That's exactly what Selina does in becoming Catwoman -- she takes back her power. No one is going to push her around anymore. She's is now a badass mother****** with a crapload of awesome lines.
During one of her nightly prowls, she comes across a man attacking a woman in an alley. As the man turns on her next, she mocks him with, "Be gentle -- it's my first time" in a sexy, purring voice right before knocking him unconscious.
Instead of patting the man's victim on the head, however, she grabs the woman by the face and berates her for not fighting back,
"You make it so easy, don't you? Always waiting for some Batman to save you."
No doubt Selina sees her old self in the woman -- perpetually in a victim role -- and that's why she is so sneering and condescending: she hates the person she used to be.
The raging feminist in me agrees with this premise: if women want equality, we need to take it, rather than staying stuck in a perpetual victim mentality. This is our world too.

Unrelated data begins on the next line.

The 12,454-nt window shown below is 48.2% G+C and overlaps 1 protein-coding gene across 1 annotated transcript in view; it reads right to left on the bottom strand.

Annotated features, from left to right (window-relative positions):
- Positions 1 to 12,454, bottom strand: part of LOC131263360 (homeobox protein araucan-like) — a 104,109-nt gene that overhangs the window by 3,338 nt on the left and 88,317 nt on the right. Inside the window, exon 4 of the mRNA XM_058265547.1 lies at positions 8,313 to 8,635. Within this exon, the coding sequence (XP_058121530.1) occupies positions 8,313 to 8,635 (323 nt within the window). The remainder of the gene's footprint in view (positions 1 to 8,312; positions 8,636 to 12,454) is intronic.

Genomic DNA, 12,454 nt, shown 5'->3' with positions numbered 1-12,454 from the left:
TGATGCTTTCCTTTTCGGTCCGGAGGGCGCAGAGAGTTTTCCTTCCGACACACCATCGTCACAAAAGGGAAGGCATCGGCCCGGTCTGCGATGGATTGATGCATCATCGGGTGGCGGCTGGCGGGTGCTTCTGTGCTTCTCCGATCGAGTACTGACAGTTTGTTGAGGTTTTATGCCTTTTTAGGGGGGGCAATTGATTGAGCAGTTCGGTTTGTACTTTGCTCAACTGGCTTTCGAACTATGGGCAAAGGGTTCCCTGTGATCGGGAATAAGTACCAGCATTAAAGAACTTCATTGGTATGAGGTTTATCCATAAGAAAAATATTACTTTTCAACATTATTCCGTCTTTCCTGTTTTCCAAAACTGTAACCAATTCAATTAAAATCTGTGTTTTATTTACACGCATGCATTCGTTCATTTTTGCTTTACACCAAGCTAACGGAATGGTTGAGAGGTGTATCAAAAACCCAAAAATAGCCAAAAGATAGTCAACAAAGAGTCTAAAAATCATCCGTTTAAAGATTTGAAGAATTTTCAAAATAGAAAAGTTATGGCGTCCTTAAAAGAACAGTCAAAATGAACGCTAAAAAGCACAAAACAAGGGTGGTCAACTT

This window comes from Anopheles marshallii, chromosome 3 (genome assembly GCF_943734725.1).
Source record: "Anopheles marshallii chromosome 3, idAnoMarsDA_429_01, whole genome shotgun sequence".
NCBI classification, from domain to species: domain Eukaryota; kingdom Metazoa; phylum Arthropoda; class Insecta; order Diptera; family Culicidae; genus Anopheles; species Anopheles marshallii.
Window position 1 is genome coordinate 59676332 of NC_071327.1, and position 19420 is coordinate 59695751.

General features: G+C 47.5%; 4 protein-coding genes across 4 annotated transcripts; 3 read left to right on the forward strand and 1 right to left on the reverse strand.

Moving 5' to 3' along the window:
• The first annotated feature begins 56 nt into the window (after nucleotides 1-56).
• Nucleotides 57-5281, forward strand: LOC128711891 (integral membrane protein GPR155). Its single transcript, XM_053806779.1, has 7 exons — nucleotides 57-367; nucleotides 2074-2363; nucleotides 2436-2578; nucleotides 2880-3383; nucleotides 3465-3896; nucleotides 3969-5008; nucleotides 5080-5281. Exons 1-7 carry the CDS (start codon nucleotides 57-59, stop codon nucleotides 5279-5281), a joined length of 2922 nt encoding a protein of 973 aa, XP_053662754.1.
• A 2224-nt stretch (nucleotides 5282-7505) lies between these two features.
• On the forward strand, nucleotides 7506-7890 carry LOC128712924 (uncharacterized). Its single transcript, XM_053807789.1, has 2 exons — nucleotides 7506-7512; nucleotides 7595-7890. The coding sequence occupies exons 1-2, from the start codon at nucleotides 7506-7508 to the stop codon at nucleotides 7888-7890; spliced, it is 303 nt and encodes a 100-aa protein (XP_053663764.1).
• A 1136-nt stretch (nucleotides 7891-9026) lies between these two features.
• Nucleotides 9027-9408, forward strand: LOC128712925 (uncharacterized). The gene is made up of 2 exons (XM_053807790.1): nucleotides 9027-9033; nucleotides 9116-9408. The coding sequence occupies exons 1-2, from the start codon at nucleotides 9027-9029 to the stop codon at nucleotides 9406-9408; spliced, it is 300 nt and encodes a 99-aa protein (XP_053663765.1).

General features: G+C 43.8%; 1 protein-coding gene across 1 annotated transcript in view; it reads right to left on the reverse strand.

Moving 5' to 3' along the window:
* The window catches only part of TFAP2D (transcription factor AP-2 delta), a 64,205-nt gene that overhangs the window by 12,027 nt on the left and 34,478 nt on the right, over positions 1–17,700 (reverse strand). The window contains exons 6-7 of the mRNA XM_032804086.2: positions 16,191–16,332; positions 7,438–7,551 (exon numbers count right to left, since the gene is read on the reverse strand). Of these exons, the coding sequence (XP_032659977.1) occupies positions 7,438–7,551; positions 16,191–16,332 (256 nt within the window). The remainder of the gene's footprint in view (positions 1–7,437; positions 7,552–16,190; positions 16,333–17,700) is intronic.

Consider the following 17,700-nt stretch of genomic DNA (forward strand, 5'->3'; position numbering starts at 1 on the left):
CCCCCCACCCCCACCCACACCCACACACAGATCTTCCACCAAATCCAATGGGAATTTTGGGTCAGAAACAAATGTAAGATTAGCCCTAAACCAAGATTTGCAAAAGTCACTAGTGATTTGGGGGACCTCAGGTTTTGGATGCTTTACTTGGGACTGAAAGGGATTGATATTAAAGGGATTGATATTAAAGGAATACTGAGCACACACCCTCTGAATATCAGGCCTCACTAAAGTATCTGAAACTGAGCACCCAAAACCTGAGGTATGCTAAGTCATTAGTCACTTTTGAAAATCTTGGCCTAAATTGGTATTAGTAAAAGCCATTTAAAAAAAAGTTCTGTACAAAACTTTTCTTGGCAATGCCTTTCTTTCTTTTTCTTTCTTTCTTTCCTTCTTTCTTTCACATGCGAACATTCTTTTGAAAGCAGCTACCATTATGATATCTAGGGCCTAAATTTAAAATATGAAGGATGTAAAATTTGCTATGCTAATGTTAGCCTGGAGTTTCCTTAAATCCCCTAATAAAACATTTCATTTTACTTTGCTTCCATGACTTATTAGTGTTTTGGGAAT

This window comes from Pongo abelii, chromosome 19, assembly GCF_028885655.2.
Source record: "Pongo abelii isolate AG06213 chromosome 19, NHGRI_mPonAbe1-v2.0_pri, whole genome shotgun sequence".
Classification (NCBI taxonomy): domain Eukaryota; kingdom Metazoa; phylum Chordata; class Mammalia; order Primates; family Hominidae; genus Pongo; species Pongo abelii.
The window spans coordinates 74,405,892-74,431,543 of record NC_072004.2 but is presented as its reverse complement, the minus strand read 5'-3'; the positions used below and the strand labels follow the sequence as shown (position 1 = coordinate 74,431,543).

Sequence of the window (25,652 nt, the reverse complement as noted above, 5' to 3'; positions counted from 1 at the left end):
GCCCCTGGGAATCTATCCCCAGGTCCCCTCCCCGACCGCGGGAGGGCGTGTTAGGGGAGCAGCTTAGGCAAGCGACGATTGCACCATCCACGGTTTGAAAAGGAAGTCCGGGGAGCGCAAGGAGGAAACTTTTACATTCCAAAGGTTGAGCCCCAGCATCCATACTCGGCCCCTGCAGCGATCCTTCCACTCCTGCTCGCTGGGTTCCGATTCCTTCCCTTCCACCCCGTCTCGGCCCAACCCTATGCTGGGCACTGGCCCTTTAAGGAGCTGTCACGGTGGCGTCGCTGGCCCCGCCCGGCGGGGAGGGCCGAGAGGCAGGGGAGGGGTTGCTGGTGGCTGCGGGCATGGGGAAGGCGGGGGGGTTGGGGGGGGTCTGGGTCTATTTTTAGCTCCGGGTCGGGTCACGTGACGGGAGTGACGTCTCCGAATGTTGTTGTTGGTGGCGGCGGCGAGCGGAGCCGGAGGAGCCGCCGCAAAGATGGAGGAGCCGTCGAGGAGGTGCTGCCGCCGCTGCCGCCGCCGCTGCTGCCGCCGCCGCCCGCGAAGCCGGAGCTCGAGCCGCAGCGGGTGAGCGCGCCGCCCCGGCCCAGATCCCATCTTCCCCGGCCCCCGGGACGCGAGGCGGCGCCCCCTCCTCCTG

The badassery continues.
Selina's boss tries to kill her, which sparks her transformation into Catwoman. Rather than running and hiding, however, she shows up at work the next day, game face on, ready to go toe-to-toe with her enemy.
Another thing I've always loved about Catwoman is that she's Batman's equal -- meaning, she is allowed to face him head-on without him pulling punches because she's a woman.
Just for the record, equality -- you know, human rights for everyone -- isn't about physical strength and feminism isn't an excuse to beat up women you don't like. People are deserving of human rights regardless of physical strength, and no one should be beating up anyone.
What I love is that Catwoman puts herself forward as Batman's enemy, and instead of waving her off or belittling her, he treats her like a worthy adversary.
The film itself makes a joke about sexism when Batman punches down Catwoman and she looks him at him in shock and says, "How could you? I'm a woman!" I always laugh so hard at that part, because Batman immediately starts apologizing in the most humble, awkward way.
The entire script is just so great.
The romance between Catwoman and Batman is bittersweet and amusing. It's probably my favorite Batman romance in the entire franchise.
When in their costumes, they fight each other. When out of their costumes, they commiserate false newspaper headings about them while struggling around wanting to have sex and yet being afraid the other will discover their injuries: Catwoman injured Batman's side in their fight, while Batman injured Catwoman's arm.